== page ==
As teachers and students have learned to adapt to distance learning, so have the members of Club Y.E.S., a Wayzata High School program that offers students volunteer opportunities within the community.
When COVID-19 restrictions took effect, “it basically brought all Club Y.E.S. activities to a halt,” said Brenda Badger, program manager for Club Y.E.S., which stands for Youth Extending Service.
Each week, 1,200 Wayzata High students – a quarter of the school’s population – can choose from as many as 12 activities a day, seven days a week, in which they can go out into their community and make a difference.
Volunteer activities have included targeted learning services, such as reading and tutoring elementary students after school; connecting and building relationships with residents at senior living facilities, and helping at events and organizations around the community.
To continue the program while adhering to the restrictions in place, Badger began looking for alternatives so her students could continue to serve the community in a different capacity.
Essentially, it was time for her to listen to the advice she’s been telling her students for years: “Change is inevitable, learn to adapt and rise to the occasion,” Badger said, noting students oftentimes encounter challenges they must overcome while volunteering in the community.
It became important for her to reflect on those words and figure out how she could adapt the program so students could still find ways to connect with and serve their community.
Badger began conversing with the club’s community partners to find out their needs and created a list of six project ideas students could choose while social distancing.
“Students have stepped up, rose to the occasion and the results have been amazing,” Badger said. “It’s so heart-warming to see how students still care and want to make a difference.”
The first project involved students creating and sending homemade cards to seniors. Prior to the health crisis, students were meeting the seniors weekly for a wide range of social programming, from leading art projects to helping with Bingo.
The relationships that have been built “is so cool to see,” said Erin Erdahl, activity director at Cherrywood Pointe in Plymouth, which includes assisted living, independent living and memory care. The students bring an element of vibrancy to the residents that is missing at this current time, she added.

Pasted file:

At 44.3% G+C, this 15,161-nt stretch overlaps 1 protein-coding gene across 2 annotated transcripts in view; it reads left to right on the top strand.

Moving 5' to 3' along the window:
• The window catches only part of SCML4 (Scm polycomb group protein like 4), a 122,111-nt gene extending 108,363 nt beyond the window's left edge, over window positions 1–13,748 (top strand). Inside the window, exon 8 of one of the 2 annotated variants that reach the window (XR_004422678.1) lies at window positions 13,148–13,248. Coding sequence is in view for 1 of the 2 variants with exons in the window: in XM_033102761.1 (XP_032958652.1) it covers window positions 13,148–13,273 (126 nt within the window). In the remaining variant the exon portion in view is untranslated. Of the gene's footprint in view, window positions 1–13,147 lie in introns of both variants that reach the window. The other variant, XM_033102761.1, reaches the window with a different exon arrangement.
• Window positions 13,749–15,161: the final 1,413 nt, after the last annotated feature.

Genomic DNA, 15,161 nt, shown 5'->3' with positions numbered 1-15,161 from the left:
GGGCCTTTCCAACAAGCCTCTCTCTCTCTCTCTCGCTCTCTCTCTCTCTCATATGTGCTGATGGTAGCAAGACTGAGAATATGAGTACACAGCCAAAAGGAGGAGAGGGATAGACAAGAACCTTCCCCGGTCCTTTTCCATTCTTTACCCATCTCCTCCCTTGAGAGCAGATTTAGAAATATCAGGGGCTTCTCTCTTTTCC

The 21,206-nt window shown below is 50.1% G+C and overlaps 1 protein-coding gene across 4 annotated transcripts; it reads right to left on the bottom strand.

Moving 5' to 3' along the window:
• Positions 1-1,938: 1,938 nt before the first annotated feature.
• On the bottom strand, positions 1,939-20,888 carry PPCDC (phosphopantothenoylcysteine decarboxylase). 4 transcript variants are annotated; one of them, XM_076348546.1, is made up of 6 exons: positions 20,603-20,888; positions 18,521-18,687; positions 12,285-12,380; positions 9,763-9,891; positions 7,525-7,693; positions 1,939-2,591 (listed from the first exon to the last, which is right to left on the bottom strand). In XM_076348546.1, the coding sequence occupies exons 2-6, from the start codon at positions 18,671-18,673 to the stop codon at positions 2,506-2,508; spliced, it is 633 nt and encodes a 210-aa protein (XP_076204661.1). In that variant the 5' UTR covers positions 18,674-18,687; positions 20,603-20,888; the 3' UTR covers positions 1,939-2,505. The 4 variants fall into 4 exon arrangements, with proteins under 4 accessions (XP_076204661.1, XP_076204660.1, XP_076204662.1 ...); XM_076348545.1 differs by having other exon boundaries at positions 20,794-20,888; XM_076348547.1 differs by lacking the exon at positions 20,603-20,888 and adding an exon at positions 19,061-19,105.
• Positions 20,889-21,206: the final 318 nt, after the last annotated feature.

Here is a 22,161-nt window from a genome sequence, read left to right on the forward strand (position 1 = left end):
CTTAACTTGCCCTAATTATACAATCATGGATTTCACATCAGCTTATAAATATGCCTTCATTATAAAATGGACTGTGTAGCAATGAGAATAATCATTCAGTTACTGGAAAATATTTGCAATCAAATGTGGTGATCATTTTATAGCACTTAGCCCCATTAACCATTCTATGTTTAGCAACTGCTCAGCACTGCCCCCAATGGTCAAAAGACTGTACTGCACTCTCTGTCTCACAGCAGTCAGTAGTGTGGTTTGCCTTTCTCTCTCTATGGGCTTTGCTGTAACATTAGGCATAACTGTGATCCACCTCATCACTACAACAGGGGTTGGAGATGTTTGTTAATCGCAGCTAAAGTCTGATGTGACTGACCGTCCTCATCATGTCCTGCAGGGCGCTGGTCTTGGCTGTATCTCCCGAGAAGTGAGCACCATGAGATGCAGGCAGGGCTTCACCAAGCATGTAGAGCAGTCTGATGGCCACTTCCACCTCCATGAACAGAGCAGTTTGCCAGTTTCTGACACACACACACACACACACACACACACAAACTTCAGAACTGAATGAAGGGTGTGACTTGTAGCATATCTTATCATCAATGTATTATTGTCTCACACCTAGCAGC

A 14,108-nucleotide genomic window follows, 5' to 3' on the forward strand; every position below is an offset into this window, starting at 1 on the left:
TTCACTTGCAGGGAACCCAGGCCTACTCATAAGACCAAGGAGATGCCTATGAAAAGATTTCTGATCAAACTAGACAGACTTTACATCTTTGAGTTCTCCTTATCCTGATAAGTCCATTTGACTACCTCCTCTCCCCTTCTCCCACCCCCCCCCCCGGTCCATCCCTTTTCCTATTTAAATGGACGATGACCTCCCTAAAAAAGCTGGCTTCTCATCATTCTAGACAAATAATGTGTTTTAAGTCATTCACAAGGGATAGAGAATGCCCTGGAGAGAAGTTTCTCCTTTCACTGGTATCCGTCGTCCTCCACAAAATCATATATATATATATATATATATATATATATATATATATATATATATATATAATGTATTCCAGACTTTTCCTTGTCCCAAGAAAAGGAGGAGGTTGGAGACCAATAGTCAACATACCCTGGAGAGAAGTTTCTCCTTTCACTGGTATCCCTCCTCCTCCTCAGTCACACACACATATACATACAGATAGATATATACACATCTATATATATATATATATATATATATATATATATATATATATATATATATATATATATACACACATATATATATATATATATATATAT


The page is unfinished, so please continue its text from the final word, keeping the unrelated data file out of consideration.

Through the project, residents have received around 100 cards from students.
“It just brings so much joy to the residents,” Erdahl said. “It’s something they can connect to in a time when they miss that social piece, and they miss the students.”
Working with the Club Y.E.S. program has been so meaningful for the residents. “It’s a game-changer,” she said. “It goes beyond calling Bingo.”
Badger said this intergenerational connection with seniors also gives students a sense of purpose – that they, too, are valued and loved by someone else.
Club member Maitri Chandrashekar said she wanted to write cards for the residents to help “brighten up” someone else’s day as creating art also cheers her up.
“I know that it gets lonely and in times like this, everyone needs a little positivity, so knowing that I can contribute to that means everything,” she said.
To continue the connections with elementary students, Club Y.E.S. students are creating video storytimes and tutorials where they teach a special skill. These videos are then uploaded through a private YouTube channel shared with the elementary schools.
Sophomore Ramira Ambrose, for example, created a video showing how to make sushi.
“I decided to create this video because I wanted to spread creativity to younger students and their families in our community, especially during our current times of difficulties,” Ambrose said.
She and her family love sushi and especially love to make it.
“I thought that this video would be an awesome way to share my family’s love for sushi with other families,” she said, adding that it is a joyful family bonding activity with a tasty reward to enjoy.
The students are also sharing video clips and artwork to include in a comprehensive video to thank essential workers in the communities in early May. Badger said she also hopes to share this video on a public platform.
Additionally, this is the time of year when Club Y.E.S. students typically participate in environmental activities surrounding Earth Day, such as garbage pick-up and planning trees, all of which have been canceled.
Students, however, are encouraged to participate in green projects that can safely be done from their own home as a means of honoring Earth Day, which is Wednesday, April 22.
• Create a digital how-to guide to build a food composter that can be distributed to family and neighbors.
• Build a birdhouse or wood duck house using only the materials they already have at home, which will later be donated to the Three Rivers Park District.
• Research and develop plans for planting a pollinator or butterfly garden.
Badger said she’s impressed with how her students have been rising to this occasion to help others.
“I believe our youth are one of the greatest assets in our community,” she said. “We just need to plant the seeds.”
Helping others through acts of kindness is good for everyone as we work through this challenging time together, she said, noting students have also lost many opportunities due to COVID-19 restrictions.
“A small act of service can go a long way,” Badger said, and referenced a quote by Wayzata High School Principal Scott Gengler: “Happiness – or self worth – is not found by looking within, look beyond yourself and find the value of others.”
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